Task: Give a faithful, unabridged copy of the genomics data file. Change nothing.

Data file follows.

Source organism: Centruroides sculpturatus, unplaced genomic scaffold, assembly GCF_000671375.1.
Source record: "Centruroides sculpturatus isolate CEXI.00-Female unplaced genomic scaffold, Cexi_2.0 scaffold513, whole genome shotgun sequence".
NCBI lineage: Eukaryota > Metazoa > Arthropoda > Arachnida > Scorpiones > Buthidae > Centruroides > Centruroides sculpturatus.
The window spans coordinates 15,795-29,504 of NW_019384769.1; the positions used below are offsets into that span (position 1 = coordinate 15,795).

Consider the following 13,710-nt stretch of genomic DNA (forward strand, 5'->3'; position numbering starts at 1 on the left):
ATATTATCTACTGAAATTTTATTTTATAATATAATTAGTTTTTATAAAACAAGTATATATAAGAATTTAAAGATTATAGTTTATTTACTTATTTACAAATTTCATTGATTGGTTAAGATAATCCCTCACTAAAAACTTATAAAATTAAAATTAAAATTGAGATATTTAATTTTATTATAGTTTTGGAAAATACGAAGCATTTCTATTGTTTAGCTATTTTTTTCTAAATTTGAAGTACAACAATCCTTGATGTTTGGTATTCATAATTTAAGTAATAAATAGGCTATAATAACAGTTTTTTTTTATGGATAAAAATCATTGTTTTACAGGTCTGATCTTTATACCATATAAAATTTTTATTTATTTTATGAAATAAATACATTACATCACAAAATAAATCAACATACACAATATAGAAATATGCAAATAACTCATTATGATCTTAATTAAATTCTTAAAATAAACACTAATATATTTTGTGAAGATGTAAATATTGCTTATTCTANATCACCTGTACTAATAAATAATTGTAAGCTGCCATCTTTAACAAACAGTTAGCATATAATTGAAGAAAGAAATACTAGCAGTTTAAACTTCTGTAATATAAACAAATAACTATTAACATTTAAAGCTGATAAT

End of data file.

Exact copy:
Source organism: Centruroides sculpturatus, unplaced genomic scaffold, assembly GCF_000671375.1.
Source record: "Centruroides sculpturatus isolate CEXI.00-Female unplaced genomic scaffold, Cexi_2.0 scaffold513, whole genome shotgun sequence".
NCBI lineage: Eukaryota > Metazoa > Arthropoda > Arachnida > Scorpiones > Buthidae > Centruroides > Centruroides sculpturatus.
The window spans coordinates 15,795-29,504 of NW_019384769.1; the positions used below are offsets into that span (position 1 = coordinate 15,795).

Consider the following 13,710-nt stretch of genomic DNA (forward strand, 5'->3'; position numbering starts at 1 on the left):
ATATTATCTACTGAAATTTTATTTTATAATATAATTAGTTTTTATAAAACAAGTATATATAAGAATTTAAAGATTATAGTTTATTTACTTATTTACAAATTTCATTGATTGGTTAAGATAATCCCTCACTAAAAACTTATAAAATTAAAATTAAAATTGAGATATTTAATTTTATTATAGTTTTGGAAAATACGAAGCATTTCTATTGTTTAGCTATTTTTTTCTAAATTTGAAGTACAACAATCCTTGATGTTTGGTATTCATAATTTAAGTAATAAATAGGCTATAATAACAGTTTTTTTTTATGGATAAAAATCATTGTTTTACAGGTCTGATCTTTATACCATATAAAATTTTTATTTATTTTATGAAATAAATACATTACATCACAAAATAAATCAACATACACAATATAGAAATATGCAAATAACTCATTATGATCTTAATTAAATTCTTAAAATAAACACTAATATATTTTGTGAAGATGTAAATATTGCTTATTCTANATCACCTGTACTAATAAATAATTGTAAGCTGCCATCTTTAACAAACAGTTAGCATATAATTGAAGAAAGAAATACTAGCAGTTTAAACTTCTGTAATATAAACAAATAACTATTAACATTTAAAGCTGATAAT